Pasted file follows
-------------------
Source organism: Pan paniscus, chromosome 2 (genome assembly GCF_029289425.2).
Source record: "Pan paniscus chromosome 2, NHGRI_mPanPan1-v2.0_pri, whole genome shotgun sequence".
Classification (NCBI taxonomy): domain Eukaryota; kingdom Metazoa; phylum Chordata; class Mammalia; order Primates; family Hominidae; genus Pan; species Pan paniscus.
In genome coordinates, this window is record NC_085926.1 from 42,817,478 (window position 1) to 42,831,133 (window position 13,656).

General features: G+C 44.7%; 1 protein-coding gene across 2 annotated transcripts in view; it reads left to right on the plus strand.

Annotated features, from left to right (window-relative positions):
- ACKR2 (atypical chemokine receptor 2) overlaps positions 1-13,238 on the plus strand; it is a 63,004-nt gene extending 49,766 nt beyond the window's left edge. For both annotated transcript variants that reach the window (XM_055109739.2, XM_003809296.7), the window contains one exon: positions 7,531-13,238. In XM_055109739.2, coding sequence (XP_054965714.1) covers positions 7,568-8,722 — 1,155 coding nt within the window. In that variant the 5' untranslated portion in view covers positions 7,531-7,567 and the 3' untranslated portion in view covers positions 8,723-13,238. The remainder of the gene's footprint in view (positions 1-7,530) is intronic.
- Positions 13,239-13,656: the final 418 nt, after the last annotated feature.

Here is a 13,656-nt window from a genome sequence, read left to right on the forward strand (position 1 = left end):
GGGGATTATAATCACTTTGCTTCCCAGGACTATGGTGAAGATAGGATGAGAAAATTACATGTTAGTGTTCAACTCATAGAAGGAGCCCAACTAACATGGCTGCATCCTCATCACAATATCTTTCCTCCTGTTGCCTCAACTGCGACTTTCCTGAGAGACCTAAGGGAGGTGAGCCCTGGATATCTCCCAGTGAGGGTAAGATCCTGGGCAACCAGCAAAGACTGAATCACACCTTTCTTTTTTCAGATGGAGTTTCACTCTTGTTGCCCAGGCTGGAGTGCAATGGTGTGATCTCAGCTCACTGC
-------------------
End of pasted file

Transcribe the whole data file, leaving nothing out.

Source organism: Pan paniscus, chromosome 2 (genome assembly GCF_029289425.2).
Source record: "Pan paniscus chromosome 2, NHGRI_mPanPan1-v2.0_pri, whole genome shotgun sequence".
Classification (NCBI taxonomy): domain Eukaryota; kingdom Metazoa; phylum Chordata; class Mammalia; order Primates; family Hominidae; genus Pan; species Pan paniscus.
In genome coordinates, this window is record NC_085926.1 from 42,817,478 (window position 1) to 42,831,133 (window position 13,656).

General features: G+C 44.7%; 1 protein-coding gene across 2 annotated transcripts in view; it reads left to right on the plus strand.

Annotated features, from left to right (window-relative positions):
- ACKR2 (atypical chemokine receptor 2) overlaps positions 1-13,238 on the plus strand; it is a 63,004-nt gene extending 49,766 nt beyond the window's left edge. For both annotated transcript variants that reach the window (XM_055109739.2, XM_003809296.7), the window contains one exon: positions 7,531-13,238. In XM_055109739.2, coding sequence (XP_054965714.1) covers positions 7,568-8,722 — 1,155 coding nt within the window. In that variant the 5' untranslated portion in view covers positions 7,531-7,567 and the 3' untranslated portion in view covers positions 8,723-13,238. The remainder of the gene's footprint in view (positions 1-7,530) is intronic.
- Positions 13,239-13,656: the final 418 nt, after the last annotated feature.

Here is a 13,656-nt window from a genome sequence, read left to right on the forward strand (position 1 = left end):
GGGGATTATAATCACTTTGCTTCCCAGGACTATGGTGAAGATAGGATGAGAAAATTACATGTTAGTGTTCAACTCATAGAAGGAGCCCAACTAACATGGCTGCATCCTCATCACAATATCTTTCCTCCTGTTGCCTCAACTGCGACTTTCCTGAGAGACCTAAGGGAGGTGAGCCCTGGATATCTCCCAGTGAGGGTAAGATCCTGGGCAACCAGCAAAGACTGAATCACACCTTTCTTTTTTCAGATGGAGTTTCACTCTTGTTGCCCAGGCTGGAGTGCAATGGTGTGATCTCAGCTCACTGC